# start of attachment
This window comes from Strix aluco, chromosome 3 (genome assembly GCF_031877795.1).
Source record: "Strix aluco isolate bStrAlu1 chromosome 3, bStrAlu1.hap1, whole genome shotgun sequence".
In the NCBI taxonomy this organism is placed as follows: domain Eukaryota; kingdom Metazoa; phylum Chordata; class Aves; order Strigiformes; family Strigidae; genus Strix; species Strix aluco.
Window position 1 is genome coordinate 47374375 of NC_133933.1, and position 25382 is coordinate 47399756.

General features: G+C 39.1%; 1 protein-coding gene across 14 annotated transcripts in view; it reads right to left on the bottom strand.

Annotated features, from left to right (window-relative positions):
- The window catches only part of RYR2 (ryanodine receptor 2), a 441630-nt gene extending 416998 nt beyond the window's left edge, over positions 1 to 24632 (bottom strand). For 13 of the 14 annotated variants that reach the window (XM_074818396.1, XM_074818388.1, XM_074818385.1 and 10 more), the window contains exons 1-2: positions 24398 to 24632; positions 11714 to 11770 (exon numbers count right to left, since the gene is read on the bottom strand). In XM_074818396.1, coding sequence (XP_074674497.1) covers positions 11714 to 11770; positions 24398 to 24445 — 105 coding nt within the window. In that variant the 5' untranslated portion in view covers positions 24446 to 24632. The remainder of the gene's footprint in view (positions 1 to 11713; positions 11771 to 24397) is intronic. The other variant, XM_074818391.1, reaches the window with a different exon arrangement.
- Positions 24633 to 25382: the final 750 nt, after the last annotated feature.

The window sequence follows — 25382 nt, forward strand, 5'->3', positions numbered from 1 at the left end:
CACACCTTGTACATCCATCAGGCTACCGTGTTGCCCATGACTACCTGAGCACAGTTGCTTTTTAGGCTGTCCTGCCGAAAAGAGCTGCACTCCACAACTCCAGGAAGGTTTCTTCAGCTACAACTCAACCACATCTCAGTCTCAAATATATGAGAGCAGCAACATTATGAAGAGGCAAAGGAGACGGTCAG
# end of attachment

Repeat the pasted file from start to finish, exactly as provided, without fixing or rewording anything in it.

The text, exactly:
This window comes from Strix aluco, chromosome 3 (genome assembly GCF_031877795.1).
Source record: "Strix aluco isolate bStrAlu1 chromosome 3, bStrAlu1.hap1, whole genome shotgun sequence".
In the NCBI taxonomy this organism is placed as follows: domain Eukaryota; kingdom Metazoa; phylum Chordata; class Aves; order Strigiformes; family Strigidae; genus Strix; species Strix aluco.
Window position 1 is genome coordinate 47374375 of NC_133933.1, and position 25382 is coordinate 47399756.

General features: G+C 39.1%; 1 protein-coding gene across 14 annotated transcripts in view; it reads right to left on the bottom strand.

Annotated features, from left to right (window-relative positions):
- The window catches only part of RYR2 (ryanodine receptor 2), a 441630-nt gene extending 416998 nt beyond the window's left edge, over positions 1 to 24632 (bottom strand). For 13 of the 14 annotated variants that reach the window (XM_074818396.1, XM_074818388.1, XM_074818385.1 and 10 more), the window contains exons 1-2: positions 24398 to 24632; positions 11714 to 11770 (exon numbers count right to left, since the gene is read on the bottom strand). In XM_074818396.1, coding sequence (XP_074674497.1) covers positions 11714 to 11770; positions 24398 to 24445 — 105 coding nt within the window. In that variant the 5' untranslated portion in view covers positions 24446 to 24632. The remainder of the gene's footprint in view (positions 1 to 11713; positions 11771 to 24397) is intronic. The other variant, XM_074818391.1, reaches the window with a different exon arrangement.
- Positions 24633 to 25382: the final 750 nt, after the last annotated feature.

The window sequence follows — 25382 nt, forward strand, 5'->3', positions numbered from 1 at the left end:
CACACCTTGTACATCCATCAGGCTACCGTGTTGCCCATGACTACCTGAGCACAGTTGCTTTTTAGGCTGTCCTGCCGAAAAGAGCTGCACTCCACAACTCCAGGAAGGTTTCTTCAGCTACAACTCAACCACATCTCAGTCTCAAATATATGAGAGCAGCAACATTATGAAGAGGCAAAGGAGACGGTCAG